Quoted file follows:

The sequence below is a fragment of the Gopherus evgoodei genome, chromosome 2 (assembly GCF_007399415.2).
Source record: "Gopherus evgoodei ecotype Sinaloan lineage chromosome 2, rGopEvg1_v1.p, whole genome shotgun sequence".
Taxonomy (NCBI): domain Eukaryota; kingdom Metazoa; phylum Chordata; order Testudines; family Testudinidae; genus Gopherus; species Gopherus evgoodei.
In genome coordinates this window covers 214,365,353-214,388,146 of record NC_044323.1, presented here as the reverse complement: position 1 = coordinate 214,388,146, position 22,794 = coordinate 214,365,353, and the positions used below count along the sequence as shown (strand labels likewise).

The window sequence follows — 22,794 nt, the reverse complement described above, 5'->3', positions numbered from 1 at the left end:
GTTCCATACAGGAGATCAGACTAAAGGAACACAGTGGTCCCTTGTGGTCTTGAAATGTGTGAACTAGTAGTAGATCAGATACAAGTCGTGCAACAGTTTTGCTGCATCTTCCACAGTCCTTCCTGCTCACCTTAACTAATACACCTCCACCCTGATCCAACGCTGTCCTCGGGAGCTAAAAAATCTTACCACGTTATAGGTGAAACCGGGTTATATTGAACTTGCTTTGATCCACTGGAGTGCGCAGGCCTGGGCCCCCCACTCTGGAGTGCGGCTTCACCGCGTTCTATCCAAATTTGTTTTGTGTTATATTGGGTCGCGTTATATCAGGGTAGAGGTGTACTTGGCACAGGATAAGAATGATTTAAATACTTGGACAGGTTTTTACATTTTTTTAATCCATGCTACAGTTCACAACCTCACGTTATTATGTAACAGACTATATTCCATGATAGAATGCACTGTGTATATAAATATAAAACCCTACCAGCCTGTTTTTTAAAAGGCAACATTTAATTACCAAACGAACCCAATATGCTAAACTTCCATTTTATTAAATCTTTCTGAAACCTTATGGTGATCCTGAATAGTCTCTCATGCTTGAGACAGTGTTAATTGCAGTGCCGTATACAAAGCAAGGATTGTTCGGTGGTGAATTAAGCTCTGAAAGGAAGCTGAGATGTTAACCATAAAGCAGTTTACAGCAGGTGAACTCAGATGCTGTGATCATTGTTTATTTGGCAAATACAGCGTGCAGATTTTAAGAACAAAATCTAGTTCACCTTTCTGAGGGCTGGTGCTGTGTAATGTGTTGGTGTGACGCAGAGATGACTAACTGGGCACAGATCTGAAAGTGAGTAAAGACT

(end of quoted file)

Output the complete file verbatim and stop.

The sequence below is a fragment of the Gopherus evgoodei genome, chromosome 2 (assembly GCF_007399415.2).
Source record: "Gopherus evgoodei ecotype Sinaloan lineage chromosome 2, rGopEvg1_v1.p, whole genome shotgun sequence".
Taxonomy (NCBI): domain Eukaryota; kingdom Metazoa; phylum Chordata; order Testudines; family Testudinidae; genus Gopherus; species Gopherus evgoodei.
In genome coordinates this window covers 214,365,353-214,388,146 of record NC_044323.1, presented here as the reverse complement: position 1 = coordinate 214,388,146, position 22,794 = coordinate 214,365,353, and the positions used below count along the sequence as shown (strand labels likewise).

The window sequence follows — 22,794 nt, the reverse complement described above, 5'->3', positions numbered from 1 at the left end:
GTTCCATACAGGAGATCAGACTAAAGGAACACAGTGGTCCCTTGTGGTCTTGAAATGTGTGAACTAGTAGTAGATCAGATACAAGTCGTGCAACAGTTTTGCTGCATCTTCCACAGTCCTTCCTGCTCACCTTAACTAATACACCTCCACCCTGATCCAACGCTGTCCTCGGGAGCTAAAAAATCTTACCACGTTATAGGTGAAACCGGGTTATATTGAACTTGCTTTGATCCACTGGAGTGCGCAGGCCTGGGCCCCCCACTCTGGAGTGCGGCTTCACCGCGTTCTATCCAAATTTGTTTTGTGTTATATTGGGTCGCGTTATATCAGGGTAGAGGTGTACTTGGCACAGGATAAGAATGATTTAAATACTTGGACAGGTTTTTACATTTTTTTAATCCATGCTACAGTTCACAACCTCACGTTATTATGTAACAGACTATATTCCATGATAGAATGCACTGTGTATATAAATATAAAACCCTACCAGCCTGTTTTTTAAAAGGCAACATTTAATTACCAAACGAACCCAATATGCTAAACTTCCATTTTATTAAATCTTTCTGAAACCTTATGGTGATCCTGAATAGTCTCTCATGCTTGAGACAGTGTTAATTGCAGTGCCGTATACAAAGCAAGGATTGTTCGGTGGTGAATTAAGCTCTGAAAGGAAGCTGAGATGTTAACCATAAAGCAGTTTACAGCAGGTGAACTCAGATGCTGTGATCATTGTTTATTTGGCAAATACAGCGTGCAGATTTTAAGAACAAAATCTAGTTCACCTTTCTGAGGGCTGGTGCTGTGTAATGTGTTGGTGTGACGCAGAGATGACTAACTGGGCACAGATCTGAAAGTGAGTAAAGACT